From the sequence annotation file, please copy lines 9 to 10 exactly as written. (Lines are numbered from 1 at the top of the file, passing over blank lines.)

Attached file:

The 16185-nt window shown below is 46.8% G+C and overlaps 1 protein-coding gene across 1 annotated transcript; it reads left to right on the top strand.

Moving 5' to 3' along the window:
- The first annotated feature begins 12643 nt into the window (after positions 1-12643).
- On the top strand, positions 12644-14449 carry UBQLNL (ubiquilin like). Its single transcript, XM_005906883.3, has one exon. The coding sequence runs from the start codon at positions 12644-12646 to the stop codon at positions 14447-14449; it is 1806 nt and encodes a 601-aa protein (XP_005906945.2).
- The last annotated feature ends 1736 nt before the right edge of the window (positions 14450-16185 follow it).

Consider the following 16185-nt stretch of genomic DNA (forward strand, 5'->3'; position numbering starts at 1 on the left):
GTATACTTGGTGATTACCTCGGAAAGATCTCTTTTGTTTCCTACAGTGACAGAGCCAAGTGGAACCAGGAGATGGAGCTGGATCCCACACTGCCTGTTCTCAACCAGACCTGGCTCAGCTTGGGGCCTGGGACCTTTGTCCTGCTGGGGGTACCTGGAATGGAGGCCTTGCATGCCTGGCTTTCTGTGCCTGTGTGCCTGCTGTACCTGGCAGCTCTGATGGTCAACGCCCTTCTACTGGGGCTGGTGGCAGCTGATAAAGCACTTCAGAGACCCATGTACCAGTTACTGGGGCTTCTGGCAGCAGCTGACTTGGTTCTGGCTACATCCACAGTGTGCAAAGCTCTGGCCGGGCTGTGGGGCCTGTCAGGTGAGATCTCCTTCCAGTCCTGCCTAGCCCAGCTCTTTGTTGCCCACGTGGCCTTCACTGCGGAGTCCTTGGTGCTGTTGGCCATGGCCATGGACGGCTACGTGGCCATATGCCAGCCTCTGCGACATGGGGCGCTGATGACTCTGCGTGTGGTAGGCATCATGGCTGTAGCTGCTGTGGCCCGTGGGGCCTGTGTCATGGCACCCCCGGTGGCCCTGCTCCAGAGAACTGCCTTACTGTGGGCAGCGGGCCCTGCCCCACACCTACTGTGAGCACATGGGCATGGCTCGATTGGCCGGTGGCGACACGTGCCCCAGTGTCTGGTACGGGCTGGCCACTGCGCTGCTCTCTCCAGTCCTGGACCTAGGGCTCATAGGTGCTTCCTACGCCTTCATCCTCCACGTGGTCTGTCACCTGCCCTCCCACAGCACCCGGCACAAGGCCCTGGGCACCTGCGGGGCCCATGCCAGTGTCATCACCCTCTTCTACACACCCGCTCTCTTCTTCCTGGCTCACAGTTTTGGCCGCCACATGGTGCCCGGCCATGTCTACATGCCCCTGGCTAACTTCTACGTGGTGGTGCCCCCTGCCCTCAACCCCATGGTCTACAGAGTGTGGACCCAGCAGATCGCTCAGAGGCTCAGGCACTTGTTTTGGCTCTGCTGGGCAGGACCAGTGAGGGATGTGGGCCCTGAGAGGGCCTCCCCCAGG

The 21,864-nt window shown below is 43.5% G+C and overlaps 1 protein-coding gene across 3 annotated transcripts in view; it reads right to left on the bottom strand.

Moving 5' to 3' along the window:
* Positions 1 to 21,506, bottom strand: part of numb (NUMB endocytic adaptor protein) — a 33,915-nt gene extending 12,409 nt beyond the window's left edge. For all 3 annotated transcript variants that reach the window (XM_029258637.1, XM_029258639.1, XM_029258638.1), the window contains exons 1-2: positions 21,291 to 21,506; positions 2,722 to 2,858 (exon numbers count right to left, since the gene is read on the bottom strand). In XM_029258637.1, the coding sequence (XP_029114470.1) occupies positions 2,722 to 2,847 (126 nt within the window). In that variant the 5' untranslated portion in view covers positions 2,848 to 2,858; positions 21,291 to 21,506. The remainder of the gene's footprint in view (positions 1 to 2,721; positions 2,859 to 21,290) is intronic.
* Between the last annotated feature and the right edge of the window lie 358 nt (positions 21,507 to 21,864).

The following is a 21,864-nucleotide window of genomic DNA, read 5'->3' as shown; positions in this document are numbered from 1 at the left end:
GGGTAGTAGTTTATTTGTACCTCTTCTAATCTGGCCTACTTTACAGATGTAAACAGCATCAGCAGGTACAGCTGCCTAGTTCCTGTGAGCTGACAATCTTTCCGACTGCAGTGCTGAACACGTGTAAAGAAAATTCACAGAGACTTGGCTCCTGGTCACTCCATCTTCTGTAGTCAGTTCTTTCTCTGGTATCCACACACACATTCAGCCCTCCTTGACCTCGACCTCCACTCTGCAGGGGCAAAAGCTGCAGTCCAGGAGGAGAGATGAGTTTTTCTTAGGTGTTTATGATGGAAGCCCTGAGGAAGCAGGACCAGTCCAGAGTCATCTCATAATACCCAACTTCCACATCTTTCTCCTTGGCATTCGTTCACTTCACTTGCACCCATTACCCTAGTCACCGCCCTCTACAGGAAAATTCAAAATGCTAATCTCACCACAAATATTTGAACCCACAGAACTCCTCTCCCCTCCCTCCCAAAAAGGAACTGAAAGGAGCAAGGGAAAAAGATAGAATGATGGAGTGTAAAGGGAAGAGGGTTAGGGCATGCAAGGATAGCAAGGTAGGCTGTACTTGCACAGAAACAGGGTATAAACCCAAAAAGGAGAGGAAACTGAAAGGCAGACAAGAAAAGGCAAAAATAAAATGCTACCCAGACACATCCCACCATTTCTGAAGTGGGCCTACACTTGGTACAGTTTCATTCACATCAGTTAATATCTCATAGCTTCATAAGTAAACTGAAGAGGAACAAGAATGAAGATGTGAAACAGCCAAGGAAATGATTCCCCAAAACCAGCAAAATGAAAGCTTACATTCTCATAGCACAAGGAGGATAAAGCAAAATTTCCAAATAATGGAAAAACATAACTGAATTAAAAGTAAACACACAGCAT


Moving 5' to 3' along the window:
* Positions 1 to 21,506, bottom strand: part of numb (NUMB endocytic adaptor protein) — a 33,915-nt gene extending 12,409 nt beyond the window's left edge. For all 3 annotated transcript variants that reach the window (XM_029258637.1, XM_029258639.1, XM_029258638.1), the window contains exons 1-2: positions 21,291 to 21,506; positions 2,722 to 2,858 (exon numbers count right to left, since the gene is read on the bottom strand). In XM_029258637.1, the coding sequence (XP_029114470.1) occupies positions 2,722 to 2,847 (126 nt within the window). In that variant the 5' untranslated portion in view covers positions 2,848 to 2,858; positions 21,291 to 21,506. The remainder of the gene's footprint in view (positions 1 to 2,721; positions 2,859 to 21,290) is intronic.